If we don’t then it’s a bit more tricky.
What if REITs never drop this low?
I suppose the question then is why do REITs remain so resilient, despite a rapid rise in the risk-free rate?
Why are investors happy to buy REITs at a low 5% yield, when you can make 4% risk free from a government bond?
The most plausible answer is that (a) we don’t see a March 2020 style liquidity event, and (b) the market transitions rapidly into higher inflation for longer.
To give one possible example – let’s say the Democrats will an overwhelming victory in November’s elections. This allows Biden to pass huge new fiscal stimulus, which he does in early 2023.
In this scenario, despite interest rates staying elevated, inflation stays elevated too because of the huge fiscal stimulus offsetting tight monetary policy.
Okay, in scenario like that I can see REITs bottoming out at current prices, and going higher from here.
Investors are happy with the 5% yield, because they expect even higher capital gains due to inflation.
How to guard against this scenario?
For what it’s worth, there’s a non-zero chance of something like that happening.
Unfortunately there’s no easy way to call this in advance – you just need to look at the macro events as they play out, and respond accordingly.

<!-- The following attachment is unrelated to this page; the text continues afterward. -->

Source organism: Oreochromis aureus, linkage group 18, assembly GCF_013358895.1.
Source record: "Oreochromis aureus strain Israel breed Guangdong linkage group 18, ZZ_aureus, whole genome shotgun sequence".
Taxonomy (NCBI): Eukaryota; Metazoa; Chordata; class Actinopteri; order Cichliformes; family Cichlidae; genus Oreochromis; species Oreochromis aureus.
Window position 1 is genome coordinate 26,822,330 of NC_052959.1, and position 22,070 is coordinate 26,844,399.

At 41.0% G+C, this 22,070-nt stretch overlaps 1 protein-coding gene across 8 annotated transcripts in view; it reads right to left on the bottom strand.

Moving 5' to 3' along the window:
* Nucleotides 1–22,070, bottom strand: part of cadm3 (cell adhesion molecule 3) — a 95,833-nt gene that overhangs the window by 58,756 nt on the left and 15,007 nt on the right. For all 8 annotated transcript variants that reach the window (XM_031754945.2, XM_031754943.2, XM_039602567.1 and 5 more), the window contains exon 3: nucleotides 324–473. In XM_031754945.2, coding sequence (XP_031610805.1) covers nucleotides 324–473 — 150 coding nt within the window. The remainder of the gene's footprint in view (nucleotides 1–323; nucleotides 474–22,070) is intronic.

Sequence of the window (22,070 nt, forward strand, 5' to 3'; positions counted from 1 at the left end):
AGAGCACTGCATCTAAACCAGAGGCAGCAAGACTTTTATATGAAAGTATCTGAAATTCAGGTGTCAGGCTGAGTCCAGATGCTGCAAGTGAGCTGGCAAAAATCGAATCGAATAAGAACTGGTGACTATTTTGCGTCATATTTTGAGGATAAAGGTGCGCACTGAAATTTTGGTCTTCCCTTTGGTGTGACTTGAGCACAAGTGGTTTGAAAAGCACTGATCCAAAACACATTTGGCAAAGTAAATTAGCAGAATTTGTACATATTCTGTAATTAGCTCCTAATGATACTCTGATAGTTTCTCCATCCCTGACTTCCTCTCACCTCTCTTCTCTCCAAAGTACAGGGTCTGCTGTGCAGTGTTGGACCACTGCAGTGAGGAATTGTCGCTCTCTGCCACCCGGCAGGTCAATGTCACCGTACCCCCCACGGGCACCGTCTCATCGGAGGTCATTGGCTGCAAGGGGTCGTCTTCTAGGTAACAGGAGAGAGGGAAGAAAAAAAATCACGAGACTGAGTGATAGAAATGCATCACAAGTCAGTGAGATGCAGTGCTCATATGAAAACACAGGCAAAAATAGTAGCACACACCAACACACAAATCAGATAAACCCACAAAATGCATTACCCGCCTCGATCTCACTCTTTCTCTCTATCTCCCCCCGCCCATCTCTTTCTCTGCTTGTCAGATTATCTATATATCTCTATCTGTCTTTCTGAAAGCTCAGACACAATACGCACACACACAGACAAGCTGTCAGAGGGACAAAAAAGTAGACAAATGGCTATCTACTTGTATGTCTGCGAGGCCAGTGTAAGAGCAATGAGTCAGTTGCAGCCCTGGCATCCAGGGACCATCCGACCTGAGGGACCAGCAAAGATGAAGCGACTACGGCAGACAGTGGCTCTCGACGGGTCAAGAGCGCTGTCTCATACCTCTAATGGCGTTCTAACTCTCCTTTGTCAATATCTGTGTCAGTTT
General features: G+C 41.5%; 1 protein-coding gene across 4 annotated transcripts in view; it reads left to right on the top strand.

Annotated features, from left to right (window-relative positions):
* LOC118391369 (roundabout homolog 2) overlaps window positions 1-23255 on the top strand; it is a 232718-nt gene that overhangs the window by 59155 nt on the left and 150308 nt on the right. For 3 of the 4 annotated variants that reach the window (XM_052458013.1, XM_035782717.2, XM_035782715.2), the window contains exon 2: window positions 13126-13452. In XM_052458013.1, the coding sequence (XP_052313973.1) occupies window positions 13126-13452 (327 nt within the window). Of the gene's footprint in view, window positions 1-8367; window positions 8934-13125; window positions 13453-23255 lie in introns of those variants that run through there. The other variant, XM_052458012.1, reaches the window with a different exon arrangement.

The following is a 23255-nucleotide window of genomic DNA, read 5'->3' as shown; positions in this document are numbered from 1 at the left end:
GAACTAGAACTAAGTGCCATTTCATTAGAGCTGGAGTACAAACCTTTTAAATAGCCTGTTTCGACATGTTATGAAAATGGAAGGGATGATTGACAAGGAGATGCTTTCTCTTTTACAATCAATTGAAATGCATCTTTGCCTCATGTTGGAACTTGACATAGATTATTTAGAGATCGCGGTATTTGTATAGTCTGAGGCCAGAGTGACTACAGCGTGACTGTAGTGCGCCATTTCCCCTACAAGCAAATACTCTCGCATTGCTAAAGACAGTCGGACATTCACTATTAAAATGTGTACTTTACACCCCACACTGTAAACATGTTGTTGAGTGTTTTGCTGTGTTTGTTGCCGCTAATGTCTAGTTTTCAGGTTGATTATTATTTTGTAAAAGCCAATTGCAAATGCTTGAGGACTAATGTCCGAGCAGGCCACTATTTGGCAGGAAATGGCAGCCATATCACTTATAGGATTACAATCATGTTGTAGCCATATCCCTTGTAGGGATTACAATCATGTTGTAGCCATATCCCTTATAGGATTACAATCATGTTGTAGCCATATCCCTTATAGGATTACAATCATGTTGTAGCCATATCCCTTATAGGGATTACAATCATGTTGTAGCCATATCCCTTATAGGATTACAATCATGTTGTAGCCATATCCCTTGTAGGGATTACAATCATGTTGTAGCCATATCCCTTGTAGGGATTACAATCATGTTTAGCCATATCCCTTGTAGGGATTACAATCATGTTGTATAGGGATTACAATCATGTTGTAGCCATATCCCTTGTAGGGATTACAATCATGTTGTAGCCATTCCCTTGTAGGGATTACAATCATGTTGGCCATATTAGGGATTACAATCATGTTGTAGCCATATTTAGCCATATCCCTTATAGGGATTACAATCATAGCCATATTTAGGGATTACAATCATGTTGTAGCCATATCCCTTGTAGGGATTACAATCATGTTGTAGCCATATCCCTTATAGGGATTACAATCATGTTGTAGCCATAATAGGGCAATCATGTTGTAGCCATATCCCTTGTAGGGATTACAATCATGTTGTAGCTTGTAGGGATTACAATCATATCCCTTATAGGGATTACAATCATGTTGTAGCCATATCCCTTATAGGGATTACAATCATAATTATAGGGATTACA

So if you see the Feds/Govts starting to accept higher inflation for longer, you buy then.
You buy at the point when the Feds switch from trying to combat inflation, to accepting that inflation is here to stay.
Sidenote: Although just to qualify that if the above event plays out, REITs will probably still underperform other asset classes like commodities (mainly because of the higher interest rates). So if this event plays out there may still be better ways to play the trade via commodities.
What price would I buy REITs in 2022/2023?
But enough chatter.
Let’s address the issue head on.
Previously I said I would buy REITs if they trade at a 6.0% yield, which is about a 10% drop from here.
I think I’ll still stand by that.
Barring a big change in the macro, if we see names like Ascendas REIT or Mapletree Industrial Trust or CICT etc go to 6.0% yields (~10% drop from here), I think I would start buying.
Sometimes it’s impossible to time your buys perfectly.
So as long as they get into your fair value range, it makes sense to start buying.
But like I said, I think the true “fair” valuation might be in the 6.5% range (~15-20% drop from here), simply because the risk free rate has gone up by so much.
So while I’ll buy at 6.0% yield, I would probably still set aside dry powder, in the event that we get a liquidity event and REITs go into the 6.5% and beyond range.
I’m lucky in the sense that I already have decent exposure to REITs, so I don’t feel pressured to rush into the market at these prices.
If REITs don’t go there, then I will need to monitor the macro before deploying the cash, and I will update macro views on here as always.
Love to hear what you think!
With the massive drop in REIT prices this week. Do you A. Think it’s time to start buying them, B. Will you be adding to your REIT positions and C. Do you think they have more to drop?
Have an article coming out on this tomorrow, to share my latest macro view. 🙂